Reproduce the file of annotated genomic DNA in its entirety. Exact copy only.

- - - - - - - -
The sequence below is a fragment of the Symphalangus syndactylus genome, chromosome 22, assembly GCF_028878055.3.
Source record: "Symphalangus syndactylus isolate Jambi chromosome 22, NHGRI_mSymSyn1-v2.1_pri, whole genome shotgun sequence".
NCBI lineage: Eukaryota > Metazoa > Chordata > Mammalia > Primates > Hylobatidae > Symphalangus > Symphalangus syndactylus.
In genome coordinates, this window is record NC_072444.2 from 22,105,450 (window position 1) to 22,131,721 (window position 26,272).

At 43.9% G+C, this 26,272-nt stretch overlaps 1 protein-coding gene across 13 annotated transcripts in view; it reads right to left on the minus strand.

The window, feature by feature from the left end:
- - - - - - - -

The sequence below is a fragment of the Symphalangus syndactylus genome, chromosome 22, assembly GCF_028878055.3.
Source record: "Symphalangus syndactylus isolate Jambi chromosome 22, NHGRI_mSymSyn1-v2.1_pri, whole genome shotgun sequence".
NCBI lineage: Eukaryota > Metazoa > Chordata > Mammalia > Primates > Hylobatidae > Symphalangus > Symphalangus syndactylus.
In genome coordinates, this window is record NC_072444.2 from 22,105,450 (window position 1) to 22,131,721 (window position 26,272).

At 43.9% G+C, this 26,272-nt stretch overlaps 1 protein-coding gene across 13 annotated transcripts in view; it reads right to left on the minus strand.

The window, feature by feature from the left end: